$1 trillion: the surprise cost of people watching?

Campus People Watchers’ unusual request is a protest to the student fees process.

Cali Owings

As a tongue-in-cheek protest of the fees process, the Campus People Watchers requested $1 trillion in funding Saturday during its presentation to the Student Services Fees Committee.

The meteoric rise in the groupâÄôs funding would cover its intended purchase of Minnesota, Wisconsin and Iowa, the group said.

But if that request is too much for the University of Minnesota students to finance, CPW will settle for $2,271 âÄî its total projected operating budget for 2011-12.

The request wasnâÄôt one of the groupâÄôs many social experiments but rather a protest against the treatment of new and small groups in the fees process.

CPW President David Shaffer said he has been frustrated with the system for a long time. He served on the committee that reviewed the fees process this summer.

Last year, the group submitted a request for $2,739.89 which was denied in a 7-2 vote. The committee recommended that the group show “evidence of a broader community impact” before requesting funds again.

“Most groups put on a face that gets them money, but I think we give back to the community in a more nontangible way,” club member Scott Luisi said.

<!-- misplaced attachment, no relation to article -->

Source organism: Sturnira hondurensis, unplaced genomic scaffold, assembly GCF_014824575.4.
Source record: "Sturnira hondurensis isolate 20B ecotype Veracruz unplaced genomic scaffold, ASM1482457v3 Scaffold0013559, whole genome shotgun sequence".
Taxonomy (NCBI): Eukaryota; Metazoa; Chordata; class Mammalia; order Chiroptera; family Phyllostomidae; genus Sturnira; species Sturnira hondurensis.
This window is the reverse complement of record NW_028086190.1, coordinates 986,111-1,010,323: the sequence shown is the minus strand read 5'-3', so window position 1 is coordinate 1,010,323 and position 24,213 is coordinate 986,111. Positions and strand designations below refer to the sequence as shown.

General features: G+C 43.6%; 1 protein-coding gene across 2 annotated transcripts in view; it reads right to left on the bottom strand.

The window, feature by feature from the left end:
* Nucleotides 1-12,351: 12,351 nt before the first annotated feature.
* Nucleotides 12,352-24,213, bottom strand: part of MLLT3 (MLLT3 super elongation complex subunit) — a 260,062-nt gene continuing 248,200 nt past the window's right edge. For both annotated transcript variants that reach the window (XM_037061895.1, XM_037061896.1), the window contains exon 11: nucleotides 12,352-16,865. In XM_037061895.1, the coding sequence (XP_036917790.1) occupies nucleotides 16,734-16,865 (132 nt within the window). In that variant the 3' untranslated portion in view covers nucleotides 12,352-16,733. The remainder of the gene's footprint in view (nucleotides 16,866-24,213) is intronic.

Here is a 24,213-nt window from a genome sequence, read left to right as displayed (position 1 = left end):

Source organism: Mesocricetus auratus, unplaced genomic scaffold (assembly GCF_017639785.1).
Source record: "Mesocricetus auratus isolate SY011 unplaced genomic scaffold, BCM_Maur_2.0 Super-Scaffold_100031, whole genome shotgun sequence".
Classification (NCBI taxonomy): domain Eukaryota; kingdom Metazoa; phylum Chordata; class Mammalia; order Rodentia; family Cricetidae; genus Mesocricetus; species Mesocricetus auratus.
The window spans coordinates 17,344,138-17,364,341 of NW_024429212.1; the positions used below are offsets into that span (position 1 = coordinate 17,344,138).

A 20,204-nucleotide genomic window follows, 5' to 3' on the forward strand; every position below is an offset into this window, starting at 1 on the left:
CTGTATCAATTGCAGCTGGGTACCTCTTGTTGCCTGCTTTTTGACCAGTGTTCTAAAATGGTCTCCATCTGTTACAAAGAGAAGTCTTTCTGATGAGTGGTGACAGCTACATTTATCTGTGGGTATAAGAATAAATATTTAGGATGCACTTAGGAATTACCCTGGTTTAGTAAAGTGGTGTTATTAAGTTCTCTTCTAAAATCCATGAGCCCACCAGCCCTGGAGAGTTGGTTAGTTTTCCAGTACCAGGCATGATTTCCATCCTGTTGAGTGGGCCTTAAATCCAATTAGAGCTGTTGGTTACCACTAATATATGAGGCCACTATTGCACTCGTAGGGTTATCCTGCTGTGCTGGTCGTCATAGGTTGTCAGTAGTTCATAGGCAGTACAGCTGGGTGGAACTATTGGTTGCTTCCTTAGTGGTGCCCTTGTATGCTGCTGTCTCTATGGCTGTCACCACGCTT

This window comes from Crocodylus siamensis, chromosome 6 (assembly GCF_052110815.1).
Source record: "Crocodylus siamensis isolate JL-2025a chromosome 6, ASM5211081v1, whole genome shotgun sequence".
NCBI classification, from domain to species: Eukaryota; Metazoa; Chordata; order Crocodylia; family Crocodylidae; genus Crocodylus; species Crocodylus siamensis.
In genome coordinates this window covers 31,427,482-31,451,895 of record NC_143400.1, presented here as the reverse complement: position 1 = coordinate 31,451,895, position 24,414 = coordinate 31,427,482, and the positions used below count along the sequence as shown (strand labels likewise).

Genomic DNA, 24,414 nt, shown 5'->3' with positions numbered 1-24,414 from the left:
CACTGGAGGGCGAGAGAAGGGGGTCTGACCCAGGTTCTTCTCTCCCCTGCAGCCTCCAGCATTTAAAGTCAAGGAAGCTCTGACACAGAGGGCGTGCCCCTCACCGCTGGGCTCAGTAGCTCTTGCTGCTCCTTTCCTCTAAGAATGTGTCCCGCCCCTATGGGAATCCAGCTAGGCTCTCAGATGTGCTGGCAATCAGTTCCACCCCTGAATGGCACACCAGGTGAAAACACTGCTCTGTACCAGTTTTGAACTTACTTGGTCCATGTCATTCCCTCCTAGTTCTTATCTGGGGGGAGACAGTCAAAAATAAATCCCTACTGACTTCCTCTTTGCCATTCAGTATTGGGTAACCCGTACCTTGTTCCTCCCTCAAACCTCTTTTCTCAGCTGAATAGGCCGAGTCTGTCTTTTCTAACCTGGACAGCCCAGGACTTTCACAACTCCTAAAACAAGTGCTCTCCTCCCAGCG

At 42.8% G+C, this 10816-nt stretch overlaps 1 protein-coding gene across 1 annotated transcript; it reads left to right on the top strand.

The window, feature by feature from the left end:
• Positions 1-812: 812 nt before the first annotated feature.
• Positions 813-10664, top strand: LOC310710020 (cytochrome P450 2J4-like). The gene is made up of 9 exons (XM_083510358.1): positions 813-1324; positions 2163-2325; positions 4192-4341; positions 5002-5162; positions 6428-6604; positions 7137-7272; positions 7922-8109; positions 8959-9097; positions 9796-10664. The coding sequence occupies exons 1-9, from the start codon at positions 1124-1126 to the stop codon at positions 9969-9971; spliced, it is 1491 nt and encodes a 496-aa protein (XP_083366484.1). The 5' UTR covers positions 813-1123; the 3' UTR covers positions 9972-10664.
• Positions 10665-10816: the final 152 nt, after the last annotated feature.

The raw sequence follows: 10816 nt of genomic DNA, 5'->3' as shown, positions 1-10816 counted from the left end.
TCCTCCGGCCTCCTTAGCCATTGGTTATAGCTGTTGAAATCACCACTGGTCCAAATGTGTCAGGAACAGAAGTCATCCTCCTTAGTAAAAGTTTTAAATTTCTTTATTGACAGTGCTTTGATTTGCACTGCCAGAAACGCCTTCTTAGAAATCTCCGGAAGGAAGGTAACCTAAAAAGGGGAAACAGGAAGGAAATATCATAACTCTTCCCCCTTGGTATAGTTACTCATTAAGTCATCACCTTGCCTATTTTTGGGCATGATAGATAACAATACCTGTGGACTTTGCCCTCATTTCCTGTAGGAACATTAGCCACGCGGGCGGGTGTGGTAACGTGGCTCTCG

CPW supports other student groups like Students for Gluten Free Awareness and Knitting for Peace by attending their events.

Shaffer and other members of the group felt the committee doesnâÄôt take smaller hobby groups seriously in the fees process.

“A group gets money because theyâÄôve gotten money before,” Shaffer said.

He was referring to parts of the application that review how much money a group has requested and received in the past. He said this process caps the creativity and potential of student groups like the people watchers.

Shaffer told the committee he has spent more than $300 out-of-pocket to support the group.

“Little groups will not succeed without any help,” CPW Vice President Katie Derbyshire said.

Because the cost of transportation sometimes drives people away from its events, Derbyshire said the funding would allow more people to attend.

Several of CPWâÄôs events and experiments occur on campus, but longer trips like the Mall of America scavenger hunt can get expensive for students who donâÄôt have a U-Pass.

The group has tried to secure funding through participating in the Department of Psychology Research Experience Program, but Derbyshire said that hasnâÄôt been effective.

During its elaborate presentation to the committee, the group presented its research on the estimated cost of Minnesota. Members told the committee it was less expensive than they originally thought, so they could probably afford Wisconsin and Iowa as well.

Several members of the committee laughed quietly, but the mood remained serious. Despite the absurdity of the request, the committee probed for answers regarding their real proposed operating budget.

“It would be interesting if we did get funded,” Shaffer said. “We just wanted to turn heads.”